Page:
In their provocative essay, Alan Hallsworth and Alfred Wong (2013) contend that academics, activists, and policy makers exaggerate the benefits of urban food gardening. They state: "There is no basis to expect that [urban gardening] could ever deliver fresher food and/or lower cost foods." The authors attempt to explain the shortcomings of urban gardening as a food security strategy by highlighting its barriers in Vancouver, Canada, especially the climactic obstacles to production in northern regions and the age-old real estate adage of "highest and best land use" that precludes urban food production. Hallsworth and Wong's assumptions could not be more incorrect, and rather than simply stoking debate, the authors unwittingly provide fodder for the detractors of urban agriculture, of which there are many. Indeed, urban gardening plays a significant role within the city as public space, as an economic development strategy, and as a community-organizing tool. Most importantly, urban food production contributes to household food security. To cite just one example from my own research: a 1⁄2 acre (0.2 ha) urban farm project in Brooklyn, New York - East New York Farms! - produces over USD20,000 of fresh produce annually in a neighborhood defined by disparities in fresh food access. Over 70 percent of the farm's transactions are made through the Supplemental Nutrition Assistance Program (i.e., food stamps), meaning that fresh produce is reaching community members in high need (personal interview with East New York Farms manager, June 15, 2010).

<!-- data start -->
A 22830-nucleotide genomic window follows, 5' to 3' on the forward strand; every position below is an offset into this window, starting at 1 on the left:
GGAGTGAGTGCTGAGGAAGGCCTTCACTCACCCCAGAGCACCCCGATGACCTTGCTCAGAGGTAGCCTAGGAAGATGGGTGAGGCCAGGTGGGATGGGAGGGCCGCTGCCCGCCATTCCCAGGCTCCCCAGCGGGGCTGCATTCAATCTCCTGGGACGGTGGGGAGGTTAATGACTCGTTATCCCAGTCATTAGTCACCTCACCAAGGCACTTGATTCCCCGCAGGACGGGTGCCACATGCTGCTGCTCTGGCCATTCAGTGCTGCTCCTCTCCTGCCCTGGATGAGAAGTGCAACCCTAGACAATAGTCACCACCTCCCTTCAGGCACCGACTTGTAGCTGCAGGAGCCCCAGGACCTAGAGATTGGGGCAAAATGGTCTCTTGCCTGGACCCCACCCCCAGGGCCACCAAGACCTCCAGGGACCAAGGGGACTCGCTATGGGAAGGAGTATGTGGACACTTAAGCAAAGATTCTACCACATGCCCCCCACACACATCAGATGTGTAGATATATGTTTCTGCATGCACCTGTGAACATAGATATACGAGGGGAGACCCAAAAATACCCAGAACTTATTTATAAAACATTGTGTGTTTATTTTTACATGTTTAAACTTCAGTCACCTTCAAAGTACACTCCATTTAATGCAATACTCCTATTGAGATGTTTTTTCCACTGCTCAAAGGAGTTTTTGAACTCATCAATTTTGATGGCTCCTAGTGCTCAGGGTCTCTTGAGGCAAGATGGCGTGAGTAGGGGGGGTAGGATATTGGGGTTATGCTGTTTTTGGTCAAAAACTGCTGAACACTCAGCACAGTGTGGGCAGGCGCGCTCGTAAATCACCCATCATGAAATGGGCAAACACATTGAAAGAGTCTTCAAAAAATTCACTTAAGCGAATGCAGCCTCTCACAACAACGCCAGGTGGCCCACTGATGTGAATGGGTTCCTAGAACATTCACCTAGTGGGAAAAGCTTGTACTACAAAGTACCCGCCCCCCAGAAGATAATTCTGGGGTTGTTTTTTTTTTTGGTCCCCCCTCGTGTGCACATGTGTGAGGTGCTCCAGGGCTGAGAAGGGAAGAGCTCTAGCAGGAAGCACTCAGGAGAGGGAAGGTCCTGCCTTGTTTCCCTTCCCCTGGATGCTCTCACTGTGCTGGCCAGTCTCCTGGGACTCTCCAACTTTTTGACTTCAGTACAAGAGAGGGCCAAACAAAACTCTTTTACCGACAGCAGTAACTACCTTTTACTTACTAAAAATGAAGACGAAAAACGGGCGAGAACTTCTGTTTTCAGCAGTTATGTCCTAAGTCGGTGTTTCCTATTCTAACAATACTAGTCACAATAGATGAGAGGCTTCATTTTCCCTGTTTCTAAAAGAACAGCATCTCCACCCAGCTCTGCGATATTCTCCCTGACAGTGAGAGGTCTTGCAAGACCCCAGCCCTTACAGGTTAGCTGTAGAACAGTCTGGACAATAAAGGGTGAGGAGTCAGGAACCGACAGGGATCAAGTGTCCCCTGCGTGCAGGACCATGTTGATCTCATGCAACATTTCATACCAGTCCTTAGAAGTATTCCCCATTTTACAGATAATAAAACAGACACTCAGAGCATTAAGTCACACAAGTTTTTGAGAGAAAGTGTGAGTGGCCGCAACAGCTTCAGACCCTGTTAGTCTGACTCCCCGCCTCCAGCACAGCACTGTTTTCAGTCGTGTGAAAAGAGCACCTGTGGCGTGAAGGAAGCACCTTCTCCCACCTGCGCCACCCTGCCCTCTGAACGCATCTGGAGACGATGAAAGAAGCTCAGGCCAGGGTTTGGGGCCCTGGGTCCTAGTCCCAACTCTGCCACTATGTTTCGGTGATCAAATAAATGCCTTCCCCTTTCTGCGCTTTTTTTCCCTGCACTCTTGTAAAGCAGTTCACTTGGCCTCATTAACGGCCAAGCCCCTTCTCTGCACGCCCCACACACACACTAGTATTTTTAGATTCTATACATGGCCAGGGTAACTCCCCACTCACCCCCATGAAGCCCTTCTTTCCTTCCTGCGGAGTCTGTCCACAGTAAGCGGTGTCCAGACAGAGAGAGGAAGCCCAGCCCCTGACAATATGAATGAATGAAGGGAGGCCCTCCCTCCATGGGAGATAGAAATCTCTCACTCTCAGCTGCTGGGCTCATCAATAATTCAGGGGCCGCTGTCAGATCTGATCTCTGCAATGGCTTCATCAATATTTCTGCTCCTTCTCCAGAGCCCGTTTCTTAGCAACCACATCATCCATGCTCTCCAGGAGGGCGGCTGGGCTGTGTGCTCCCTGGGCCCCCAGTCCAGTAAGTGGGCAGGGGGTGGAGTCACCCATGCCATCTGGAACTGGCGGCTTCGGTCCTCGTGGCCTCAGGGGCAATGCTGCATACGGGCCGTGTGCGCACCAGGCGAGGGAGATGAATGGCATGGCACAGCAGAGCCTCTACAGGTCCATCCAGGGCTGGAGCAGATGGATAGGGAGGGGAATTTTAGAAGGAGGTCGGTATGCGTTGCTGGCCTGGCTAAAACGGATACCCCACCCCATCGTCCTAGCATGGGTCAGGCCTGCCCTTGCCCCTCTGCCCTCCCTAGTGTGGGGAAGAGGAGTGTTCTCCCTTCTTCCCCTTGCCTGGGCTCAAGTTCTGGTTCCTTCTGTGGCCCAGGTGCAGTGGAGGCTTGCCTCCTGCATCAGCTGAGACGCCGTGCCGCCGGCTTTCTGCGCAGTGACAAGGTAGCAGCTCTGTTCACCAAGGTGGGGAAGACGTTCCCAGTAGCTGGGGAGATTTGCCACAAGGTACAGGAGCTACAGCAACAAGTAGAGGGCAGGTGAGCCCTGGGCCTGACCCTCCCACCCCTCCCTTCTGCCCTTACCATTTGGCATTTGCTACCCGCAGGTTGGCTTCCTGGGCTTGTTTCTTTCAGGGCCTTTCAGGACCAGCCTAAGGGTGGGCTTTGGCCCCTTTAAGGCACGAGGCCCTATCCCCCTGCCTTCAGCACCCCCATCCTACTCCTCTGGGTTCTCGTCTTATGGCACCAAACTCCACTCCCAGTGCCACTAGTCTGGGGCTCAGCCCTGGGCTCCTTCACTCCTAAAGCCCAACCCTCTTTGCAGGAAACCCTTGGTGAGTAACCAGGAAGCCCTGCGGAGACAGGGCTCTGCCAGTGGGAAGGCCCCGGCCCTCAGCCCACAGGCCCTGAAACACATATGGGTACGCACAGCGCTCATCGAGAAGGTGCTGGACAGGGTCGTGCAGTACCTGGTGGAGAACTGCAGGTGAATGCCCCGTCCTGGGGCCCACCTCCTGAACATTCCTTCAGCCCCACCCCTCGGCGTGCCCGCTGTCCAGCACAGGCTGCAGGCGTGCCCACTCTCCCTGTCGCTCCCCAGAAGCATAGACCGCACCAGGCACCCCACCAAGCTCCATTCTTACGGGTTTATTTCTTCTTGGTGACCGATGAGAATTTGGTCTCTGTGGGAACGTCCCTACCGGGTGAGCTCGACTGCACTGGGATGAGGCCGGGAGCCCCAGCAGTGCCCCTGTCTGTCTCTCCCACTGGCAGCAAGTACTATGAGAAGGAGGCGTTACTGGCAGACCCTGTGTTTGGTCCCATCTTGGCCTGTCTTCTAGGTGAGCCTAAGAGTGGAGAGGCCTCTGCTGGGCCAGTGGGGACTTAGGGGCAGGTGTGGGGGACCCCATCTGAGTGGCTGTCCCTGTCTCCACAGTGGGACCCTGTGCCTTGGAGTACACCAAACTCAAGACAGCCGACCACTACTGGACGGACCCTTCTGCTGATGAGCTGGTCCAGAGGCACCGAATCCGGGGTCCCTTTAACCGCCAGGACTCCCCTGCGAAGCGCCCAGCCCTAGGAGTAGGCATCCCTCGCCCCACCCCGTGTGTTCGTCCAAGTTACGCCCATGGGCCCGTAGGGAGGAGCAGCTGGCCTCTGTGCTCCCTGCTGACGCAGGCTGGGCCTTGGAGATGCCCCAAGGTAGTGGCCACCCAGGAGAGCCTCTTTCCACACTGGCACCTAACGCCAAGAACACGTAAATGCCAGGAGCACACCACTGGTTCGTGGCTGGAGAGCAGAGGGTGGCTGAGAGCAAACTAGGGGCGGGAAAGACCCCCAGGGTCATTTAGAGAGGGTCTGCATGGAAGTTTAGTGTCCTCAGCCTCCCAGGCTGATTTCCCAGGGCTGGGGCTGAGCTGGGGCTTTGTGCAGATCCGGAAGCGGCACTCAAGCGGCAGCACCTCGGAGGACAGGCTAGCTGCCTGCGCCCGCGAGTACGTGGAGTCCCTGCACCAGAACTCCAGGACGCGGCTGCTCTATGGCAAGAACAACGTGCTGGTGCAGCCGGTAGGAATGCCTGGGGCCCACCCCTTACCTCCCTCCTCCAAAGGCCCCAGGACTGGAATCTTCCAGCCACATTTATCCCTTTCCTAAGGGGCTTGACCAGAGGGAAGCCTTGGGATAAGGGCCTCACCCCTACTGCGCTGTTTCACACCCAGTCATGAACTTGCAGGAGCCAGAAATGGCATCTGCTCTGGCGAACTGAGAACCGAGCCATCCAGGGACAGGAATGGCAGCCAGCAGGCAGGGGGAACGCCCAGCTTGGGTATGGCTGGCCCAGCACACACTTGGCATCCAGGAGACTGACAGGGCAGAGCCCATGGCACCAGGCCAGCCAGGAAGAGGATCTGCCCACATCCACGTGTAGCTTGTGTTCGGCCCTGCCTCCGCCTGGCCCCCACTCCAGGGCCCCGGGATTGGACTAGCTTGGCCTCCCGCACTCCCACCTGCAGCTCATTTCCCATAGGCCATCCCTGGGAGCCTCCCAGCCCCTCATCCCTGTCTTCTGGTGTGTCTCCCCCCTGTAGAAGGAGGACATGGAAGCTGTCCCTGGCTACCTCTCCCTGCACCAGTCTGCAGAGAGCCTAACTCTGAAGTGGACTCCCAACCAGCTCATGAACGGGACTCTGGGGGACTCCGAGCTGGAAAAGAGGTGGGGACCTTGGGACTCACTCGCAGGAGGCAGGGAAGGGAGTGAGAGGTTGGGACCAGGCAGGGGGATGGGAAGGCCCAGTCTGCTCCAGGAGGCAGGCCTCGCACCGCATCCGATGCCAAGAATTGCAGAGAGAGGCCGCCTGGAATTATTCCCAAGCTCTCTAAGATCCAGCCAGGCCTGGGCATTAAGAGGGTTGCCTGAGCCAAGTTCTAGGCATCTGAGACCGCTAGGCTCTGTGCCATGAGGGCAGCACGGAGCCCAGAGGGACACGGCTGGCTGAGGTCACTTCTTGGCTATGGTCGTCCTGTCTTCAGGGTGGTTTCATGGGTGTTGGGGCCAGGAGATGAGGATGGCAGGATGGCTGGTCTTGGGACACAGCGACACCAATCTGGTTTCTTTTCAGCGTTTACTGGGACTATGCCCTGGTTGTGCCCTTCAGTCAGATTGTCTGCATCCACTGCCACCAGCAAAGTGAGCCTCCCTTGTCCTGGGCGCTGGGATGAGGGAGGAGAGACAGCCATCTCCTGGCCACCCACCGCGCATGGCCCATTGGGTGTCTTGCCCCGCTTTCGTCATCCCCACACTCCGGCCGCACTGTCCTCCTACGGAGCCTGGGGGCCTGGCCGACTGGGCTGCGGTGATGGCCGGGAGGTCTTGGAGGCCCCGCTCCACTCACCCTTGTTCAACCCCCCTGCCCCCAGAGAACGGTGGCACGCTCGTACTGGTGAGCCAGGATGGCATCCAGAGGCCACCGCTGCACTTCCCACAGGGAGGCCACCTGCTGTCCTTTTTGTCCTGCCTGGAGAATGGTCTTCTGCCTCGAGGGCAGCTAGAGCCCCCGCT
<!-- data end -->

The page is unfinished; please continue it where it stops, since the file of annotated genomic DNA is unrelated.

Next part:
Available at: http://works.bepress.com/evan_weissman/6/